Can a U.S. President Rule by Executive Decree?

America is moving into a dangerous era where the only constraints on presidential power are no longer constitutional—merely political.

While the world watched the historic Brexit referendum unfold, the United States Supreme Court ruled on one of the most import cases in its 227-year history. In a 4-4 split decision on June 23, the eight sitting Supreme Court justices failed to resolve the nation-changing constitutional question underlying the case United States v. Texas. While most media outlets focused on the case’s impact on U.S. immigration policy, the long-term consequences of the court’s ultimate decision are far more serious than immigration reform.

The broader constitutional question underlying this historic case is: Does the U.S. president have the authority to rule by executive decree?

Many political pundits say that political gridlock has made Congress dysfunctional; therefore, the country needs a strong chief executive who can go it alone when necessary. But who decides when such unilateral action is necessary? And who has the power to stop such unilateral action if it is in violation of the people’s rights? If you trust President Barack Obama to make such decisions, would you trust Republican presidential candidate Donald Trump with that power if he were elected? If you trust the wisdom and discretion of Donald Trump, would you trust the president after him?

The 4-4 split court decision upholds the separation of powers enshrined in the text of the U.S. Constitution—for the time being. Due to the death of Supreme Court Justice Antonin Scalia, however, there was no tie-breaking vote to lay this issue permanently to rest. In all likelihood, this case will be revisited soon after the Senate confirms a ninth Supreme Court justice. This ninth justice may well inherit the power to decide what form of government America will have in the immediate future: a constitutional republic or an elected monarchy.

Executive Action

The constitutional crisis underlying United States v. Texas was triggered in November 2014, when President Obama issued an executive action on immigration policy.

Congress had refused to pass an immigration bill that the president wanted, so Mr. Obama instructed the Department of Homeland Security to offer temporary legal status to an estimated 4.7 million illegal immigrants. This order unilaterally enacted immigration reform that congressional lawmakers refused to enact themselves.

Previously, the president admitted on 22 different occasions that he didn’t have the constitutional authority to unilaterally enact executive immigration reform without congressional approval.

“I’m not a king. My job as the head of the executive branch ultimately is to carry out the law,” Obama admitted in a January 2013 interview with Telemundo. “When it comes to enforcement of our immigration laws, we’ve got some discretion. We can prioritize what we do. But we can’t simply ignore the law.”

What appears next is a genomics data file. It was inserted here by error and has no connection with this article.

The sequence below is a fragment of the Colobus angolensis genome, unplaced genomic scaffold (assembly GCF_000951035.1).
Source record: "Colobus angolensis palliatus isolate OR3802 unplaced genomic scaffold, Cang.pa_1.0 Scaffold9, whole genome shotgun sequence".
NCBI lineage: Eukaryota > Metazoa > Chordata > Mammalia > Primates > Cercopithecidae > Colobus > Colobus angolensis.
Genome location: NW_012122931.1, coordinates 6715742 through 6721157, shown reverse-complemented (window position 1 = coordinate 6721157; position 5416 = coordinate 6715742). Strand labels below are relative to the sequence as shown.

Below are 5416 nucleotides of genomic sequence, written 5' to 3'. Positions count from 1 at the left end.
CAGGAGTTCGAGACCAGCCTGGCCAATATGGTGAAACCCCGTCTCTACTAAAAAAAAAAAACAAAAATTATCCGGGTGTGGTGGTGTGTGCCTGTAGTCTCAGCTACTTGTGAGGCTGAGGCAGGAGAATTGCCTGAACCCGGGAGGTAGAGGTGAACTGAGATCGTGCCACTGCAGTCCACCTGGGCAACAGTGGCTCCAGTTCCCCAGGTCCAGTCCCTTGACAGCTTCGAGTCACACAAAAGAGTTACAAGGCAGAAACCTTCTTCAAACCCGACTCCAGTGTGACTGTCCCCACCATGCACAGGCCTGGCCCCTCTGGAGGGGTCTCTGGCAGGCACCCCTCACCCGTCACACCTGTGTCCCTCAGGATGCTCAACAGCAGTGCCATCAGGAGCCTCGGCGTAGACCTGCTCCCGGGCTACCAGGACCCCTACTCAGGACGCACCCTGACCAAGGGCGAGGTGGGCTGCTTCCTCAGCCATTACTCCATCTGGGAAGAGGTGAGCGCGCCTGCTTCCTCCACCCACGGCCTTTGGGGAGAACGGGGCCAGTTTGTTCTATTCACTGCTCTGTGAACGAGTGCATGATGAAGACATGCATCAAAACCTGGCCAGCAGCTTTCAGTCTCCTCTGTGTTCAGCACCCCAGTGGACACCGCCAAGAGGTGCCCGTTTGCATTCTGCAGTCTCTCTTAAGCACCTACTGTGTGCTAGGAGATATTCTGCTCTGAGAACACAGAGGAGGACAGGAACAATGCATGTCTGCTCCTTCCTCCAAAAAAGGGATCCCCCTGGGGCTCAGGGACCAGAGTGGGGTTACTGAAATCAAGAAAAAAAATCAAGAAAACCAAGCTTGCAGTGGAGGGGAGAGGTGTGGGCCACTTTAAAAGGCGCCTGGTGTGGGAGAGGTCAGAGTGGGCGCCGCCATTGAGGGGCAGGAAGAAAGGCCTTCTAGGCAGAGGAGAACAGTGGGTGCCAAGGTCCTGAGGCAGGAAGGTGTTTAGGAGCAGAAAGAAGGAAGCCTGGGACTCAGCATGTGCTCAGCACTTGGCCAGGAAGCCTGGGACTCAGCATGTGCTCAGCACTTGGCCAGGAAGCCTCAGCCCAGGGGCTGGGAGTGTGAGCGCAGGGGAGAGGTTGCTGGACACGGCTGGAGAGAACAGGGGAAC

After the president changed his position and decided to ignore the law, he was quite honest about what he did. When hecklers interrupted one of his speeches by demanding an immediate end to all deportations, the president said, “What you’re not paying attention to is the fact that I just took an action to change the law” (emphasis added throughout).

Apologists for the Obama administration claim this executive action was no different from previous executive actions enacted by former U.S. Presidents Ronald Reagan and George H. W. Bush. The critical difference between these cases, however, is that both Reagan and Bush were instructing the executive branch to enforce somewhat ambiguous aspects of immigration laws alreadypassed by Congress. They weren’t taking “an action to change the law.”

President Obama’s action was truly historic because Congress had already declined to pass an immigration reform bill. So, as the president himself admitted, his executive order truly did take “an action to change the law.” Instead of taking “care that the laws be faithfully executed,” President Obama decided that he wasn’t going to enforce the law until Congress passed a bill that was more to his liking.

Under the U.S. Constitution, Congress writes laws, the courts interpret laws, and the president enforces those laws. Executive action is not illegal as long as it falls within the parameters of enforcing laws already passed by the legislature. Creating new law via executive fiat, however, is the very definition of an imperial presidency.

Separation of Powers

To understand what is at stake in United States v. Texas, you have to understand why America’s founders gave legislative authority to Congress. America’s system of checks and balances was meant as a guard against tyranny.

James ii was king of England, Ireland and Scotland until he was deposed in the Glorious Revolution of 1688. During this revolution, the Parliament of England drafted a charter that stands alongside the Magna Carta as a twin pillar of Britain’s constitutional monarchy. This charter limited the power of the monarch and established the right of the people to represent themselves in Parliament. It reasserted “ancient rights and liberties,” and declared that “the execution of laws by regal authority without consent of Parliament is illegal.”

The English Bill of Rights was the final culmination of almost a century of civil war between Parliamentarians and Royalists. Well over 30,000 English Parliamentarians sacrificed their lives to defend the rights of the people against a king who wished to rule via executive decree. The British colonists in America fought for this same right in 1775, when King George iii and the Tory Parliament levied taxes without giving the colonists representation. Almost 7,000 American colonists died to secure the right to govern themselves via their own elected representatives.

To further protect the American people from the political whims on an autocratic leader, the framers of the U.S. Constitution divided the federal government into three branches, with each branch checking the power and authority of the other two branches. The founders knew that even a popularly elected president could trample the rights of the American people if his authority went unchecked.

This is why James Madison, the primary drafter of the U.S. Constitution, wrote in the Federalist Papers that the “accumulation of all powers, legislative, executive and judiciary, in the same hands, whether of one, a few or many, and whether hereditary, self-appointed or elective, may justly be pronounced the very definition of tyranny.”